While the hype bubble seems to have burst since the dramatic CES shows of 2014 and 2015, the industry continues to thrive, with companies like Aleph Objects standing strong on the showroom floors of Las Vegas. And they seem to know it, too, with their latest press release reading, “The market showed a dramatic flight to quality in 2015, embracing reliable and trusted 3D printing solutions.” Reflecting the company’s “record-breaking tripling in year-over-year revenue up to US$15 million”, Aleph Objects has brought with them to CES 2016 the complete LulzBot portfolio of desktop 3D printing hardware, software, and materials, as well as their important partners and news of expansion.
In Las Vegas, the company has on display upgraded toolheads for its LulzBot TAZ 3D printers, including the Dual Extruder Tool Head v2, now available for purchase, and the FlexyDually Tool Head v2, which will be available for purchase in Q1 of this year. Both allow for 3D printing 3mm filaments at temperatures as high as 300 degrees Celsius (572 degrees Fahrenheit), making them ideal for industrial and exotic materials. This past year has seen LulzBot team with a number of filament manufacturers to demonstrate these abilities and, at CES, they’ve brought these partners along.
At the LulzBot booth, attendees will get to see colorFabb‘s nGen material made with Eastman Amphora AM 3300. Of the material, colorFabb Managing Director Ruud Rouleaux says, “The use of nGen runs the gamut of 3D-printed applications, ranging from prototyping to experimenting, and from designing to making serious money. Aleph Objects’ well-known and renowned brand of LulzBot 3D printers and colorFabb’s new special filament are a perfect match.”
They’ll also Proto-pasta‘s unique engineering-grade PLA, which ProtoPlant Co-Founder Alex Dick says is a great match for the LulzBot brand: “Proto-pasta Aromatic Coffee High Temp PLA is the perfect pair for LulzBot 3D printers. Proto-pasta’s High Temp PLA offers the ease and environmental friendliness of PLA printing, with engineering performance in excess of ABS and PET when heat treated (annealed).”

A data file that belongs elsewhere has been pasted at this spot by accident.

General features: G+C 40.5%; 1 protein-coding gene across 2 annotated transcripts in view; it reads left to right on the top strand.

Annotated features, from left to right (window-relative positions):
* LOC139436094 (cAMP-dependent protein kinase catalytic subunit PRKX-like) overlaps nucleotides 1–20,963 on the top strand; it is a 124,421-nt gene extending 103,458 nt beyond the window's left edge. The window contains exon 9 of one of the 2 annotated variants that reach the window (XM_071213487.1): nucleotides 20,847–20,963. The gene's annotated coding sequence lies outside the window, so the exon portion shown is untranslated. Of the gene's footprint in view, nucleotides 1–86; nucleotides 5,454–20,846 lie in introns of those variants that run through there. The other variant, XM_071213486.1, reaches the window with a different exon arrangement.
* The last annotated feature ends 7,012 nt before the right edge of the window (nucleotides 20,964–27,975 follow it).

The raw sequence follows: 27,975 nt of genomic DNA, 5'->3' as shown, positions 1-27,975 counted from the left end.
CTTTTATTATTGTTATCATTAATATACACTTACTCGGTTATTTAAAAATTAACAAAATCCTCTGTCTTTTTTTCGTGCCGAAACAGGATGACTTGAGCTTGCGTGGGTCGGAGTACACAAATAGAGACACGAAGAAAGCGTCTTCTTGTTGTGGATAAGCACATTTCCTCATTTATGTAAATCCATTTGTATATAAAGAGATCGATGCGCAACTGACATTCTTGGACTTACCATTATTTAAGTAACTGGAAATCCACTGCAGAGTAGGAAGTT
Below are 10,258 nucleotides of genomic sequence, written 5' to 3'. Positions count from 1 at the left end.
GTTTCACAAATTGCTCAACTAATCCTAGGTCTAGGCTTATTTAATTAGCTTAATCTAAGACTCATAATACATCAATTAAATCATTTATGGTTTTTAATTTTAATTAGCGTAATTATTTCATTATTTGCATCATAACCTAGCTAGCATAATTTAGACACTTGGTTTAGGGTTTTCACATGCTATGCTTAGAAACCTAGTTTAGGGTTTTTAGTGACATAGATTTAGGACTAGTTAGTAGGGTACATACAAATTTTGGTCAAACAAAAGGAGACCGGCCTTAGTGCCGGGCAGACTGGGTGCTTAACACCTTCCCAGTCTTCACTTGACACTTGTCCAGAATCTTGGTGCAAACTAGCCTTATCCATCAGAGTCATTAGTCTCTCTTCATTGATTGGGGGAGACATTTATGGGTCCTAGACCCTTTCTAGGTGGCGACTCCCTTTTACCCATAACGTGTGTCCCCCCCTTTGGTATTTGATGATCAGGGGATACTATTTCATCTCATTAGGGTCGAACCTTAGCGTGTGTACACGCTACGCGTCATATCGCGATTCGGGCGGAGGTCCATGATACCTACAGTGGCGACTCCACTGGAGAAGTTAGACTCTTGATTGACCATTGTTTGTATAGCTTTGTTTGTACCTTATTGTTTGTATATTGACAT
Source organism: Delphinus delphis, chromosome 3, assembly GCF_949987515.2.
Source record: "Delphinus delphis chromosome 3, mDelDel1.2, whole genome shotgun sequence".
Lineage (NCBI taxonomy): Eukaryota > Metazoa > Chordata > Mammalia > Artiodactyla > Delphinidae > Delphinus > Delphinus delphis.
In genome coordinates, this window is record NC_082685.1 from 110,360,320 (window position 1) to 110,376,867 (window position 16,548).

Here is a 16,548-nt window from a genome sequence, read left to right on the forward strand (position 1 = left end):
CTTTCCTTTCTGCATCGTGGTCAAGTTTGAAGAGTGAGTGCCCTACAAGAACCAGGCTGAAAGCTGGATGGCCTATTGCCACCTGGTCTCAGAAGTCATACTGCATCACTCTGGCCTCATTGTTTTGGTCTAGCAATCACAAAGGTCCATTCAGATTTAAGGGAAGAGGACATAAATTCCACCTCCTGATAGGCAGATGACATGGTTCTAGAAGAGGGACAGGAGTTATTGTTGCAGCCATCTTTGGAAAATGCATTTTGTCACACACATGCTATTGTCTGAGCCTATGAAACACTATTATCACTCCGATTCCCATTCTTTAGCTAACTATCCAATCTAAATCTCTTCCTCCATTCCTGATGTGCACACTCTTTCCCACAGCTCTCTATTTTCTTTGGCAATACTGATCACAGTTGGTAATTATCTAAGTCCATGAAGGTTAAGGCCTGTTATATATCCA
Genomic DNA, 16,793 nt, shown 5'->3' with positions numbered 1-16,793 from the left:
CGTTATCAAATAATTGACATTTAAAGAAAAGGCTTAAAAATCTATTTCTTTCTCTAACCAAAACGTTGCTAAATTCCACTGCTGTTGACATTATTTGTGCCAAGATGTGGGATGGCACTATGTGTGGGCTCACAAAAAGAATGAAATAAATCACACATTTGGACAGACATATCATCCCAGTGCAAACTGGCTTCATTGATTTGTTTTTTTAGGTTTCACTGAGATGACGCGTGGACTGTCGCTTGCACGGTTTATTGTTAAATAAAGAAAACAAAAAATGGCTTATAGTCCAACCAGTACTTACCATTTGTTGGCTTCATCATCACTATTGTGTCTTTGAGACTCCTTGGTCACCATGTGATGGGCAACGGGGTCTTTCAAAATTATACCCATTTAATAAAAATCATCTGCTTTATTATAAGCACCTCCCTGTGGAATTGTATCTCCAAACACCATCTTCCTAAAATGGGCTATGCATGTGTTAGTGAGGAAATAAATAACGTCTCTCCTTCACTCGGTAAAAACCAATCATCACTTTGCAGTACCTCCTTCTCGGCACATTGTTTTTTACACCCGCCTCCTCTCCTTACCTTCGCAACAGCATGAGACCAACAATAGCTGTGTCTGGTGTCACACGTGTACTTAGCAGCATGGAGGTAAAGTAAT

Chroma Strand Labs is also debuting its INOVA-1800 filament, a co-polyester made with Eastman Amphora AM 1800, at the booth. And, to show off the practical applications of the technology, OpenBCI will be performing live demos of their 3D printed Ultracortex Mark 3, which converts brain, muscle, and heart signals into useful data. More about this project can be read here. Aleph Objects has also found a powerful partner in open source pioneers Red Hat, Inc., who will be conducting live demos of Fedora, their Free/Open Source desktop GNU/Linux software distribution, using the latest version of Cura LulzBot Edition. This latest edition now allows for print pausing for mid-print filament changes and has six new material profiles.
Vice President of Marketing for Aleph Objects, Harris Kenny, says of their CES display, “In 2015, we validated for the public the Free Software, Libre Innovation, and Open Source Hardware business model. Our announcements at CES 2016 show that Aleph Objects’ collaborative approach respects user freedom, creates better products, and fuels rapid growth.” Further proving the validity of the open source approach, Aleph Objects will be opening a new fulfillment center in Australia in Q1 of this year, which will broaden its operations internationally.